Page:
Albé and the Pirate
In spite of a little turn for irony, sporadically directed at her characters or her friends or herself, Mary Shelley was a romantic. In her actions, in her enthusiasms, and especially in her choice and treatment of subject and character in her writings, she showed her preference for those exotic and emotional elements that marked the literary movement of her time. As a novelist, therefore, she naturally appropriated to her own use the two men in her circle of friends who best fitted the romantic pattern, Lord Byron and Edward John Trelawny. Although close acquaintance dulled their glamor, she never forgot the exciting charm of these two giovanni stravaganti as she first knew them. Individually or fused into one character they appear in her fiction, rebellious, violent, and moody, fascinating to women, tender toward children, communing with thunderstorm and tempestuous ocean, fighting for the cause of liberty. They made admirable heroes for her romantic stories.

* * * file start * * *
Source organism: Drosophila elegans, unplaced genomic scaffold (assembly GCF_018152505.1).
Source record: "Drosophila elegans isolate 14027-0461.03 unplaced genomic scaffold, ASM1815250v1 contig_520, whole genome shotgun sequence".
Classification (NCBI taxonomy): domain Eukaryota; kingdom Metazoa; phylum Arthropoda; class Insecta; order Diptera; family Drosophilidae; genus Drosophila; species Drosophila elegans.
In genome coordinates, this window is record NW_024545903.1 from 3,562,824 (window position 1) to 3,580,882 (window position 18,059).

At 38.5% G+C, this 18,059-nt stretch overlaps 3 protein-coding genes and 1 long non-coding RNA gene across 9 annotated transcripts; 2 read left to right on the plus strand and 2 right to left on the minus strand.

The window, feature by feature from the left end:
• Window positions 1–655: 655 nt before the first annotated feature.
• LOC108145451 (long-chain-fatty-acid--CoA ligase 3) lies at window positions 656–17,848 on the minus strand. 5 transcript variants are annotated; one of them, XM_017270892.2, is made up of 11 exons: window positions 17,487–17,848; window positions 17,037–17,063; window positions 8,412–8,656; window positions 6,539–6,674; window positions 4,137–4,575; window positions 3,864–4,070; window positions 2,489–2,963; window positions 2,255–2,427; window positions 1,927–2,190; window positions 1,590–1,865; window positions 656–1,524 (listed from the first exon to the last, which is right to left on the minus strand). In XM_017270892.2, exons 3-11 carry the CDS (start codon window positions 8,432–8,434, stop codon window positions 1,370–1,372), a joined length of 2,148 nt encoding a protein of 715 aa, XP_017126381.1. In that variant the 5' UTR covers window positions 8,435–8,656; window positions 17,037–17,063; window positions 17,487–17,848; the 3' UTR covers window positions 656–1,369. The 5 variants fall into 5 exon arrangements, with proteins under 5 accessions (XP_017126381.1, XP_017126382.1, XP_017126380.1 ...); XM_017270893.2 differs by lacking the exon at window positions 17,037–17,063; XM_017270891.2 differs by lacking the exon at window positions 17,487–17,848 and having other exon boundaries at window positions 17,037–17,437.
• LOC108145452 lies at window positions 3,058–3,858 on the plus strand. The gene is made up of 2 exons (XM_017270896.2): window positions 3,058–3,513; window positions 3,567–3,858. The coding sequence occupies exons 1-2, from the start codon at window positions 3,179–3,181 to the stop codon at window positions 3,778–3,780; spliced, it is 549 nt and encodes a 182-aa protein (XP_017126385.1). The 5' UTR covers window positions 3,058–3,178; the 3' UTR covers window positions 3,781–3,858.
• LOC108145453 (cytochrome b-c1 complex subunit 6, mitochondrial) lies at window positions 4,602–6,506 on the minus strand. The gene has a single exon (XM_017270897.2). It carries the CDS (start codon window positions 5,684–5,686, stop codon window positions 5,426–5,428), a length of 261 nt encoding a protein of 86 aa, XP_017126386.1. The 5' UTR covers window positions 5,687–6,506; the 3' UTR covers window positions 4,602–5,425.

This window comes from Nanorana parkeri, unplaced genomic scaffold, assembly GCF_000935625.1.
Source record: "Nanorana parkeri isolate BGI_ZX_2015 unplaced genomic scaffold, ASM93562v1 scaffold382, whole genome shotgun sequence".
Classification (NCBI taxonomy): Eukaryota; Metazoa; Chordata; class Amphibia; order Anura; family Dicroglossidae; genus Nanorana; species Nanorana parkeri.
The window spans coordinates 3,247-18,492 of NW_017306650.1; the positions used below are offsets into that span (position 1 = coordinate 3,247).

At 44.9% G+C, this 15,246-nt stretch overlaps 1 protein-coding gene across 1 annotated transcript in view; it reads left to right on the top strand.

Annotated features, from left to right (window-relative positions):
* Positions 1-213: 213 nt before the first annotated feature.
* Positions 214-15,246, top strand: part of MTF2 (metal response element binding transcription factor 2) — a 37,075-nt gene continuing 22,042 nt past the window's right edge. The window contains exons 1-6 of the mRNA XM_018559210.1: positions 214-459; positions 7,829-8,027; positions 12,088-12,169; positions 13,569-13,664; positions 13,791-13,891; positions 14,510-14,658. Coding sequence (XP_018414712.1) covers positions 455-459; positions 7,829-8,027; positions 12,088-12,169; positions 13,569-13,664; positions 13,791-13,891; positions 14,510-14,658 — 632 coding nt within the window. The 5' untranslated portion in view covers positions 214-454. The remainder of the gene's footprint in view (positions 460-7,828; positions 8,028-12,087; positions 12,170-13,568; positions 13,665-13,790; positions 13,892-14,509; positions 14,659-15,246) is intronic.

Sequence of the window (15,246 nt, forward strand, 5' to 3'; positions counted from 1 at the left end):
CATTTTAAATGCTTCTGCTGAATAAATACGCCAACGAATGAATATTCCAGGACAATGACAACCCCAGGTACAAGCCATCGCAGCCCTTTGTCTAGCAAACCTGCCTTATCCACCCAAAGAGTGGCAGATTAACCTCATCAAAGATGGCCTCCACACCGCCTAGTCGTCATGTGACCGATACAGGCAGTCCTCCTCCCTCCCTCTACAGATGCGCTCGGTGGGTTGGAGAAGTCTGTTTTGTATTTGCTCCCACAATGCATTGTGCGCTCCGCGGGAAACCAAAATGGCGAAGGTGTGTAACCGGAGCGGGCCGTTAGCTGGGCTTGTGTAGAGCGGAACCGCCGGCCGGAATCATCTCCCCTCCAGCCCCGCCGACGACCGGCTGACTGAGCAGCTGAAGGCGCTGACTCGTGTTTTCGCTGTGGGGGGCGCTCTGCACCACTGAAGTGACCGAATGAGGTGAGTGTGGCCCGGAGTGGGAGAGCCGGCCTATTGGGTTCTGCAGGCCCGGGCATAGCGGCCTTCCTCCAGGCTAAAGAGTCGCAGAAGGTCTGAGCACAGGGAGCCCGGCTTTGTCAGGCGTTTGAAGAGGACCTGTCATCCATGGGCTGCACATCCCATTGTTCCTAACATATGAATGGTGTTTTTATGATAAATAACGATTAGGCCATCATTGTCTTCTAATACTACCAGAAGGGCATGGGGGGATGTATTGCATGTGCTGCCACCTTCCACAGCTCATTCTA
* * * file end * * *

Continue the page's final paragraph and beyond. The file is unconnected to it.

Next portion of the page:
Mary greatly admired Byron's Cain ("almost a revelation, from its power and beauty"1) and Don Juan ("the last Cantos . . . want the deep and passionate feeling of the____________________